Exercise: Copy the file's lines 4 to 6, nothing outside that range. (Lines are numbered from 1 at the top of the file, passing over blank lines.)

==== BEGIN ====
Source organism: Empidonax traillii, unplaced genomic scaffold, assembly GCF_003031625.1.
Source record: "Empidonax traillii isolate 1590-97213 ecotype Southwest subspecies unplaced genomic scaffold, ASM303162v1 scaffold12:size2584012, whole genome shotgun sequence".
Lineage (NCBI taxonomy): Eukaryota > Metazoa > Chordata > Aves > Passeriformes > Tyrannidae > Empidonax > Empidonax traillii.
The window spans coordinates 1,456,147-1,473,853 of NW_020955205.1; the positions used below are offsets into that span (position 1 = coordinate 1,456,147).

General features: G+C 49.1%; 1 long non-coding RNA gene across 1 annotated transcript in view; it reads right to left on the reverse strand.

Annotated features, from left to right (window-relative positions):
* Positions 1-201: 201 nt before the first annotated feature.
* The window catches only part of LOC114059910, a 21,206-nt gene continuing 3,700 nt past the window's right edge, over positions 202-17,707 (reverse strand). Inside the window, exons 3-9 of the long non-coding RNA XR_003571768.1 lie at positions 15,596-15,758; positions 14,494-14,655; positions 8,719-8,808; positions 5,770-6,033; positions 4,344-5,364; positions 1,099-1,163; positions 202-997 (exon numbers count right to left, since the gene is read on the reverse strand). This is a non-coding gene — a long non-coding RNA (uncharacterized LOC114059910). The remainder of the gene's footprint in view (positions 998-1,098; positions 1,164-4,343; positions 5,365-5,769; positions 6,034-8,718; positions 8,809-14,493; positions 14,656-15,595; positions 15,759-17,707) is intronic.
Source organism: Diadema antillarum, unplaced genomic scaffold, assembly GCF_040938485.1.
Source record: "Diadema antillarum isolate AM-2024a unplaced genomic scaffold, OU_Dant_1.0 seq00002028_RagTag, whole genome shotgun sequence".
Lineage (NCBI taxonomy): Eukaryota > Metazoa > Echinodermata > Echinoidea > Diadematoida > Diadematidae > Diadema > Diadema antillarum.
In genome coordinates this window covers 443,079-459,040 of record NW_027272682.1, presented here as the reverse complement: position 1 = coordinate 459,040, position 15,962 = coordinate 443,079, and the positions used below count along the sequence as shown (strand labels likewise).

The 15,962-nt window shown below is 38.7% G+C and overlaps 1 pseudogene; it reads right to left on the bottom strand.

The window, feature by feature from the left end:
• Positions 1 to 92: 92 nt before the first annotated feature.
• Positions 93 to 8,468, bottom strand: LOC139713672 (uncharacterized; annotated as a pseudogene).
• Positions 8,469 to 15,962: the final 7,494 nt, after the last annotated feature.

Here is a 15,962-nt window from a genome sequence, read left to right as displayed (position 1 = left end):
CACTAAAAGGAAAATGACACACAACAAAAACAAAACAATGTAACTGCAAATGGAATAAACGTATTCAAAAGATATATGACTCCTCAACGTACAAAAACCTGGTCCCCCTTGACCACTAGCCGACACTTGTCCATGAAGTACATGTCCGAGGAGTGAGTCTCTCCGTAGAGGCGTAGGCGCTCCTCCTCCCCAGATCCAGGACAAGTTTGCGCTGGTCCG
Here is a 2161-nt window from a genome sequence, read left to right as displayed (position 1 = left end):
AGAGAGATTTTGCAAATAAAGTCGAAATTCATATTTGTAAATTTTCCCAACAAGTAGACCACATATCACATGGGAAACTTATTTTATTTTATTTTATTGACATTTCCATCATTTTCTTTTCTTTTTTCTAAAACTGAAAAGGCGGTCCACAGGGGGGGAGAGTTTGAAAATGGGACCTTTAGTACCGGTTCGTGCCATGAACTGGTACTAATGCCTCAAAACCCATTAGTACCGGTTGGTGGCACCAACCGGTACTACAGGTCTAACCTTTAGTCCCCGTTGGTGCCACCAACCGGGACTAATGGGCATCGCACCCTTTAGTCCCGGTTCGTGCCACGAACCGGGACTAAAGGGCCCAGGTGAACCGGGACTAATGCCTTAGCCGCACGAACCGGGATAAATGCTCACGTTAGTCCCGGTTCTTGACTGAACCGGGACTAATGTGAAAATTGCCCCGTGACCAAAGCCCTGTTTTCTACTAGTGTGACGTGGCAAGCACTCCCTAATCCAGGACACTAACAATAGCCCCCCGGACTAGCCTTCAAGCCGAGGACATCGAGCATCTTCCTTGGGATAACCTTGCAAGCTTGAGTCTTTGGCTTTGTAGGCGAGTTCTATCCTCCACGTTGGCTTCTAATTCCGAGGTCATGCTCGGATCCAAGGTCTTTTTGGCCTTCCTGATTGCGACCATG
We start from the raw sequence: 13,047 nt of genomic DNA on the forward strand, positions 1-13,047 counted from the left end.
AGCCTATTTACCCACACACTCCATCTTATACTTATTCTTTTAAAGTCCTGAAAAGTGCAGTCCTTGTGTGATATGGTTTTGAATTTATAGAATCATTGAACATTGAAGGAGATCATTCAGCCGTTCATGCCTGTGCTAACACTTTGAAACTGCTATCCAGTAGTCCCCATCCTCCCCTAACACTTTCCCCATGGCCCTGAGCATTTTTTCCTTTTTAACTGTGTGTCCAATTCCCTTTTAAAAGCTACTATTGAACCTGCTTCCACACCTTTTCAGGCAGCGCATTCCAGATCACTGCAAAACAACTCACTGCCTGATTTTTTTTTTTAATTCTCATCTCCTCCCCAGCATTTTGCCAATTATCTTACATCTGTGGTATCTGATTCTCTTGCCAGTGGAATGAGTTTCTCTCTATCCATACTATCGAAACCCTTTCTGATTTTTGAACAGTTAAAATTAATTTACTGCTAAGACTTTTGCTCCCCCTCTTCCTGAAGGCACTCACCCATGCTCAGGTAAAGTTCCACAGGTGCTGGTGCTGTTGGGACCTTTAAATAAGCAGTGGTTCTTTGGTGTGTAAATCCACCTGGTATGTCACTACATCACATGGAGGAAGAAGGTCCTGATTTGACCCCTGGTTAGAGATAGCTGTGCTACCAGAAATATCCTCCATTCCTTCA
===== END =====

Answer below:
The window spans coordinates 1,456,147-1,473,853 of NW_020955205.1; the positions used below are offsets into that span (position 1 = coordinate 1,456,147).

General features: G+C 49.1%; 1 long non-coding RNA gene across 1 annotated transcript in view; it reads right to left on the reverse strand.

Annotated features, from left to right (window-relative positions):